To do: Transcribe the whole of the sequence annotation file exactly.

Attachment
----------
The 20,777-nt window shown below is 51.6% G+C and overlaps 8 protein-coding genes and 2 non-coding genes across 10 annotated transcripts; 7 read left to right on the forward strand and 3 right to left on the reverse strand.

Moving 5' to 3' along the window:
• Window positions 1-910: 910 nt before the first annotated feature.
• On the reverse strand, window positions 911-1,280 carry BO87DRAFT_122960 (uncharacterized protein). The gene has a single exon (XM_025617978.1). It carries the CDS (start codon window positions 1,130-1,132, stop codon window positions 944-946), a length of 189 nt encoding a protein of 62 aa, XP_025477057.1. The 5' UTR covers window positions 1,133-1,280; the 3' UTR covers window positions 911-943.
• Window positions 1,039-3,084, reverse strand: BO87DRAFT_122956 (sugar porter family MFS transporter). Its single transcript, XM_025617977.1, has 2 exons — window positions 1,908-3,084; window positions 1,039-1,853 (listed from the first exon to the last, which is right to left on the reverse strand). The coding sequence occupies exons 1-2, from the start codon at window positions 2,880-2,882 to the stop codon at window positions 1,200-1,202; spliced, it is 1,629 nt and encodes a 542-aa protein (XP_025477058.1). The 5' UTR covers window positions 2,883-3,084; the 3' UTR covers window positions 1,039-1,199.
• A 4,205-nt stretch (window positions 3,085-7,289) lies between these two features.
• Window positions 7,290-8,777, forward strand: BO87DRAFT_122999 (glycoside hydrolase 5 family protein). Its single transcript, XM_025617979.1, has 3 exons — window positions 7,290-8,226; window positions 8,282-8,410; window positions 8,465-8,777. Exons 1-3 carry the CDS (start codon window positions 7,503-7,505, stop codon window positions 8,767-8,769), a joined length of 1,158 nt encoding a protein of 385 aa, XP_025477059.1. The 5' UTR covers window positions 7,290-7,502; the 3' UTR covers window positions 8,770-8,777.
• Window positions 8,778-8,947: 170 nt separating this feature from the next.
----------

The 20,777-nt window shown below is 51.6% G+C and overlaps 8 protein-coding genes and 2 non-coding genes across 10 annotated transcripts; 7 read left to right on the forward strand and 3 right to left on the reverse strand.

Moving 5' to 3' along the window:
• Window positions 1-910: 910 nt before the first annotated feature.
• On the reverse strand, window positions 911-1,280 carry BO87DRAFT_122960 (uncharacterized protein). The gene has a single exon (XM_025617978.1). It carries the CDS (start codon window positions 1,130-1,132, stop codon window positions 944-946), a length of 189 nt encoding a protein of 62 aa, XP_025477057.1. The 5' UTR covers window positions 1,133-1,280; the 3' UTR covers window positions 911-943.
• Window positions 1,039-3,084, reverse strand: BO87DRAFT_122956 (sugar porter family MFS transporter). Its single transcript, XM_025617977.1, has 2 exons — window positions 1,908-3,084; window positions 1,039-1,853 (listed from the first exon to the last, which is right to left on the reverse strand). The coding sequence occupies exons 1-2, from the start codon at window positions 2,880-2,882 to the stop codon at window positions 1,200-1,202; spliced, it is 1,629 nt and encodes a 542-aa protein (XP_025477058.1). The 5' UTR covers window positions 2,883-3,084; the 3' UTR covers window positions 1,039-1,199.
• A 4,205-nt stretch (window positions 3,085-7,289) lies between these two features.
• Window positions 7,290-8,777, forward strand: BO87DRAFT_122999 (glycoside hydrolase 5 family protein). Its single transcript, XM_025617979.1, has 3 exons — window positions 7,290-8,226; window positions 8,282-8,410; window positions 8,465-8,777. Exons 1-3 carry the CDS (start codon window positions 7,503-7,505, stop codon window positions 8,767-8,769), a joined length of 1,158 nt encoding a protein of 385 aa, XP_025477059.1. The 5' UTR covers window positions 7,290-7,502; the 3' UTR covers window positions 8,770-8,777.
• Window positions 8,778-8,947: 170 nt separating this feature from the next.